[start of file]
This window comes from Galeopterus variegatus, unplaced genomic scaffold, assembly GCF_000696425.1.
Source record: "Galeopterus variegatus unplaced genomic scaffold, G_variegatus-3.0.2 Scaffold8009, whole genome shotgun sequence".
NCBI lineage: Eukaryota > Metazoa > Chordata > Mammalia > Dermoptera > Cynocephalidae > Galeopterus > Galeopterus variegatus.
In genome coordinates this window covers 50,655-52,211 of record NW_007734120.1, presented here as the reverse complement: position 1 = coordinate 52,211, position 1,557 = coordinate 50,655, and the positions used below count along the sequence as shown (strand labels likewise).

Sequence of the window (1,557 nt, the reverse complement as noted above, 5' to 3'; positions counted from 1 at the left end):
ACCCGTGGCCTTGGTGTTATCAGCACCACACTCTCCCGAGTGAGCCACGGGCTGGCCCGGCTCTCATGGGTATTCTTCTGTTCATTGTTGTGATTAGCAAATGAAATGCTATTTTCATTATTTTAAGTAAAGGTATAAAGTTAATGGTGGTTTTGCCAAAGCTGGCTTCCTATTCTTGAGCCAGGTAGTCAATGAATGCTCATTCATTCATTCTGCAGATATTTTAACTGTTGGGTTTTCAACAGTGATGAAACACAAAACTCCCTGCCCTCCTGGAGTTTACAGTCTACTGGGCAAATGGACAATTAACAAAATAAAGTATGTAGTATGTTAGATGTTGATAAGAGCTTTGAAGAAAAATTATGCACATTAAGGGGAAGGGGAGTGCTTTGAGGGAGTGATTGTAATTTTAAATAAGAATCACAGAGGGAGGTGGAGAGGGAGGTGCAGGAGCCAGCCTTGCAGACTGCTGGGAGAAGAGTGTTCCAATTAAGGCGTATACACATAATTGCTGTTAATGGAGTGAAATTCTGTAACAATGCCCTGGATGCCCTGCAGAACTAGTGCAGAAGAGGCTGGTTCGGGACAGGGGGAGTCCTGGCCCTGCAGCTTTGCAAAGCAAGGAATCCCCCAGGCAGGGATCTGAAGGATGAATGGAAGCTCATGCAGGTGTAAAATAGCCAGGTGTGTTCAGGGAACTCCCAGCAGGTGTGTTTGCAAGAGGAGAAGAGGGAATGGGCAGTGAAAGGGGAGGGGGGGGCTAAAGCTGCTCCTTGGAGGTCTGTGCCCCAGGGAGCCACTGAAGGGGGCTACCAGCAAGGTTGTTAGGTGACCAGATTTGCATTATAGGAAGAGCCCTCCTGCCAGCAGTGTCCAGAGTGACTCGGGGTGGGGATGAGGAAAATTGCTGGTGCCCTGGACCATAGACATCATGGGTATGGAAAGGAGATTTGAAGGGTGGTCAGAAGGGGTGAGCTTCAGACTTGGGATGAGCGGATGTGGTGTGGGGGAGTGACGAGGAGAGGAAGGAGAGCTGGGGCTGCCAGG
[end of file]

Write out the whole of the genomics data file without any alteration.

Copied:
This window comes from Galeopterus variegatus, unplaced genomic scaffold, assembly GCF_000696425.1.
Source record: "Galeopterus variegatus unplaced genomic scaffold, G_variegatus-3.0.2 Scaffold8009, whole genome shotgun sequence".
NCBI lineage: Eukaryota > Metazoa > Chordata > Mammalia > Dermoptera > Cynocephalidae > Galeopterus > Galeopterus variegatus.
In genome coordinates this window covers 50,655-52,211 of record NW_007734120.1, presented here as the reverse complement: position 1 = coordinate 52,211, position 1,557 = coordinate 50,655, and the positions used below count along the sequence as shown (strand labels likewise).

Sequence of the window (1,557 nt, the reverse complement as noted above, 5' to 3'; positions counted from 1 at the left end):
ACCCGTGGCCTTGGTGTTATCAGCACCACACTCTCCCGAGTGAGCCACGGGCTGGCCCGGCTCTCATGGGTATTCTTCTGTTCATTGTTGTGATTAGCAAATGAAATGCTATTTTCATTATTTTAAGTAAAGGTATAAAGTTAATGGTGGTTTTGCCAAAGCTGGCTTCCTATTCTTGAGCCAGGTAGTCAATGAATGCTCATTCATTCATTCTGCAGATATTTTAACTGTTGGGTTTTCAACAGTGATGAAACACAAAACTCCCTGCCCTCCTGGAGTTTACAGTCTACTGGGCAAATGGACAATTAACAAAATAAAGTATGTAGTATGTTAGATGTTGATAAGAGCTTTGAAGAAAAATTATGCACATTAAGGGGAAGGGGAGTGCTTTGAGGGAGTGATTGTAATTTTAAATAAGAATCACAGAGGGAGGTGGAGAGGGAGGTGCAGGAGCCAGCCTTGCAGACTGCTGGGAGAAGAGTGTTCCAATTAAGGCGTATACACATAATTGCTGTTAATGGAGTGAAATTCTGTAACAATGCCCTGGATGCCCTGCAGAACTAGTGCAGAAGAGGCTGGTTCGGGACAGGGGGAGTCCTGGCCCTGCAGCTTTGCAAAGCAAGGAATCCCCCAGGCAGGGATCTGAAGGATGAATGGAAGCTCATGCAGGTGTAAAATAGCCAGGTGTGTTCAGGGAACTCCCAGCAGGTGTGTTTGCAAGAGGAGAAGAGGGAATGGGCAGTGAAAGGGGAGGGGGGGGCTAAAGCTGCTCCTTGGAGGTCTGTGCCCCAGGGAGCCACTGAAGGGGGCTACCAGCAAGGTTGTTAGGTGACCAGATTTGCATTATAGGAAGAGCCCTCCTGCCAGCAGTGTCCAGAGTGACTCGGGGTGGGGATGAGGAAAATTGCTGGTGCCCTGGACCATAGACATCATGGGTATGGAAAGGAGATTTGAAGGGTGGTCAGAAGGGGTGAGCTTCAGACTTGGGATGAGCGGATGTGGTGTGGGGGAGTGACGAGGAGAGGAAGGAGAGCTGGGGCTGCCAGG